for open source projects, in an effort to create a patent commons
. Today, Sun has announced that they are making 1,600 patents available for open source, calling it the "largest single release of patent innovations into the open source community by any organization to date
." This is part of Sun's effort to open source Solaris
, an effort to compete with Linux
. The patents will be available through their Common Development and Distribution License
Looks like Sun wants to compete with IBM for who will be the largest contribuitor to the patent commons. Wonder who else will join?
A few of the articles on these topics:
January 26, 2005
Bob Sutor compares IBM's patent pledge with Sun's patent pledge in Regarding Sun and and their "opening up" of 1600 patents: please do it for all OSI licenses
January 29, 2005
Also see Bob Sutor's blog ZDNet on patent pledges
Back on the happiness thread
: I haven't seen this book yet, but it sounds interesting. One Small Step Can Change Your Life
by Robert Maurer
takes the Japanese practice of kaizen
and applies it to improvement not of industrial processes, but of one's self. Kaizen is continuous improvement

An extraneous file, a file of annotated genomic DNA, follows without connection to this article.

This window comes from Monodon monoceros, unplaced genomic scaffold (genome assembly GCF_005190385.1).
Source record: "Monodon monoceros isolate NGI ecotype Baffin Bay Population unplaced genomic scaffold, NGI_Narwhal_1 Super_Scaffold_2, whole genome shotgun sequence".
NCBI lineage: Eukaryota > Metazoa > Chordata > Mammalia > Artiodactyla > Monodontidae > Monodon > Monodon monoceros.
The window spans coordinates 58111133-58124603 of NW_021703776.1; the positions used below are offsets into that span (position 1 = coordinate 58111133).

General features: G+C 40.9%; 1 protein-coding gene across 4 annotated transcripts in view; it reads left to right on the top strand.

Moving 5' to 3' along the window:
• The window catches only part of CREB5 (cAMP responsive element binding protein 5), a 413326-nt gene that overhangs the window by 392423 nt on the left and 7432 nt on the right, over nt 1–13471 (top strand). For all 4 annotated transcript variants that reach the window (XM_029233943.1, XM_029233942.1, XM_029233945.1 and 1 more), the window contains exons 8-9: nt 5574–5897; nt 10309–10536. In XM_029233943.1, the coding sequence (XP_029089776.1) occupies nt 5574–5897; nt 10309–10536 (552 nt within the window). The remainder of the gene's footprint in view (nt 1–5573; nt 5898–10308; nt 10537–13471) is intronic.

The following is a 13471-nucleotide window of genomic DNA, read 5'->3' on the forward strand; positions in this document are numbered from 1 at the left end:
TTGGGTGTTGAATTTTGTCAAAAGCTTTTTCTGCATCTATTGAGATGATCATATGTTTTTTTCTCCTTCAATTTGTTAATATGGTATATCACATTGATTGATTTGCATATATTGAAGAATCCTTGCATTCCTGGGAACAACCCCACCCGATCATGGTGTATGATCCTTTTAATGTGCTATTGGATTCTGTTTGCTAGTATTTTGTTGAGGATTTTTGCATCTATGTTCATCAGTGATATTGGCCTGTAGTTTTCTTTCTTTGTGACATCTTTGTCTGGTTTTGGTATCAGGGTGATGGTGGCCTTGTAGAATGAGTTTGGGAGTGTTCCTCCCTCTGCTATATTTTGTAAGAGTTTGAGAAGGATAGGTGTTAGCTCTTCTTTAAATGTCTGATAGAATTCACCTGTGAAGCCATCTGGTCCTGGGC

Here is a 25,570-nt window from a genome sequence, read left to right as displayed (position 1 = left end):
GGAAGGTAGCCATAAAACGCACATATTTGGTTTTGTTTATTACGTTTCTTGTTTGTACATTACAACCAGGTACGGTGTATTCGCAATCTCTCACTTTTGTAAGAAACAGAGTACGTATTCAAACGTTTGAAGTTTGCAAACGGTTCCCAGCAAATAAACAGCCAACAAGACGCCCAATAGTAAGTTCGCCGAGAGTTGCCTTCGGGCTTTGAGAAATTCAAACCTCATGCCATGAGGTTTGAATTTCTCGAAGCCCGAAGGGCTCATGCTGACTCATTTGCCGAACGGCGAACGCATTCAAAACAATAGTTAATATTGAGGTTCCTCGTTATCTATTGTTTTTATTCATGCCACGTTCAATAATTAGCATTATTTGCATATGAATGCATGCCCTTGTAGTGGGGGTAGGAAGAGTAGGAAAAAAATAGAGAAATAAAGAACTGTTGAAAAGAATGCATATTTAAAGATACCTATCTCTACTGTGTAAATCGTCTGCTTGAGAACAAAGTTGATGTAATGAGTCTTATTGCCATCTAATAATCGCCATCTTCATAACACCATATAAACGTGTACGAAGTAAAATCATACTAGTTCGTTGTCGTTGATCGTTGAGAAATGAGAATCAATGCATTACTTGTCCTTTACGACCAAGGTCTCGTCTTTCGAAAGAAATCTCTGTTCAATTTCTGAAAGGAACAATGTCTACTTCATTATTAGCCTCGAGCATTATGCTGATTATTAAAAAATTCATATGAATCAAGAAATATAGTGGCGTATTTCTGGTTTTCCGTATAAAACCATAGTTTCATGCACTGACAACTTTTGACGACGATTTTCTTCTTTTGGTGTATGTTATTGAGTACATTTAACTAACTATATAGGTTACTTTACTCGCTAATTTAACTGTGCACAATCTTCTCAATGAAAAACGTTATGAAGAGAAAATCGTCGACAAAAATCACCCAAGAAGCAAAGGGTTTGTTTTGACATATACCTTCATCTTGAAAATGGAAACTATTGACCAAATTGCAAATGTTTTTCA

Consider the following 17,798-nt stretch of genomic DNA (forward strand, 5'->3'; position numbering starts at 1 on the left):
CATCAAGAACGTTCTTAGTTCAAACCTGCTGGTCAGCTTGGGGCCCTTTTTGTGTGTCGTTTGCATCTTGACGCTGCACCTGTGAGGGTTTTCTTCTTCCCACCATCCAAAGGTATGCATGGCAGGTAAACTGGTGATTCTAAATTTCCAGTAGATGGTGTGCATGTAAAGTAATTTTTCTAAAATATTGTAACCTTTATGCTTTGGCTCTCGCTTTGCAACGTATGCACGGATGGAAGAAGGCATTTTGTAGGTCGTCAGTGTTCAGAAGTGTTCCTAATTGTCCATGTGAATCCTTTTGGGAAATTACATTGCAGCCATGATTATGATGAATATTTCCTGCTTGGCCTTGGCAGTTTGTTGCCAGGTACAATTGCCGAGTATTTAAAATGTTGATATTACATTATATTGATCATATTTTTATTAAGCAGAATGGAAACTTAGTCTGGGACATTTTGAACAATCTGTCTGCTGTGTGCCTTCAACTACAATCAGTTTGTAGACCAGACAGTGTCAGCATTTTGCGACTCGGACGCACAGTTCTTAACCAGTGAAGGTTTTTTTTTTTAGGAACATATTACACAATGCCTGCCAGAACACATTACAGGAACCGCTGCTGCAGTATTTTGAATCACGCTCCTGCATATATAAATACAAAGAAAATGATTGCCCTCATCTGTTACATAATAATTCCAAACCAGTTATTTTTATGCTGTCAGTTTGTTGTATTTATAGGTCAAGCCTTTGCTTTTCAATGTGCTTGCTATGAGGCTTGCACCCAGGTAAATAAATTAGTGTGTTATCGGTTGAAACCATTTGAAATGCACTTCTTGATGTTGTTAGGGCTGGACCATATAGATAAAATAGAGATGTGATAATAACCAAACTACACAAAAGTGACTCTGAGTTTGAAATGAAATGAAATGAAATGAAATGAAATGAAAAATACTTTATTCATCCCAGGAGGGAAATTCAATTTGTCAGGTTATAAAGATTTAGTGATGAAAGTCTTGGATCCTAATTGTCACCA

one small step at a time. It was pioneered by an American, W. Edwards Deming
(his 14 points
), who helped the Japanese automobile industry rise to prominence and compete effectively with Detroit in the 1970's and 1980's. Maurer applies this to personal improvement, making small improvements that add up to big ones. (See 50 ways to fix your life
and How to reach the summit of life success
.) A similar book is Small Change: It's the Little Things in Life That Make a Big Difference!
. Sound interesting.
, the JDO
2.0 effort, just voted not
to approve the latest draft of the spec. The Public Review Ballot
shows that 10 of the 16 committee members voted against approving the draft. One was IBM, which commented:
The public review draft has done little to address the concerns we originally expressed in the JSR Approval ballot regarding the overlaps between JDO's proposed new capabilities and other similar Java technologies.
The concern is this JSR's relationship with JSR 220
, the EJB
3.0 effort (see EJB 3.0 - Early Draft Review
). For some discussion, see JDO 2 Ballot Results: Concerns from IBM, BEA, and Oracle
. Also see Unnamed Persistence Specification (UPS)
for a more general discussion about how JDO and EJB CMPs are (maybe?) coming together.
There's a new article on developerWorks that you may find interesting, "The role of JNDI in J2EE
." It explains what JNDI
is all about, a topic I also touch in my "Eliminate caching in service locator implementations in J2EE 1.3
" article and in an upcoming one on implementing J2SE clients for WebSphere MQ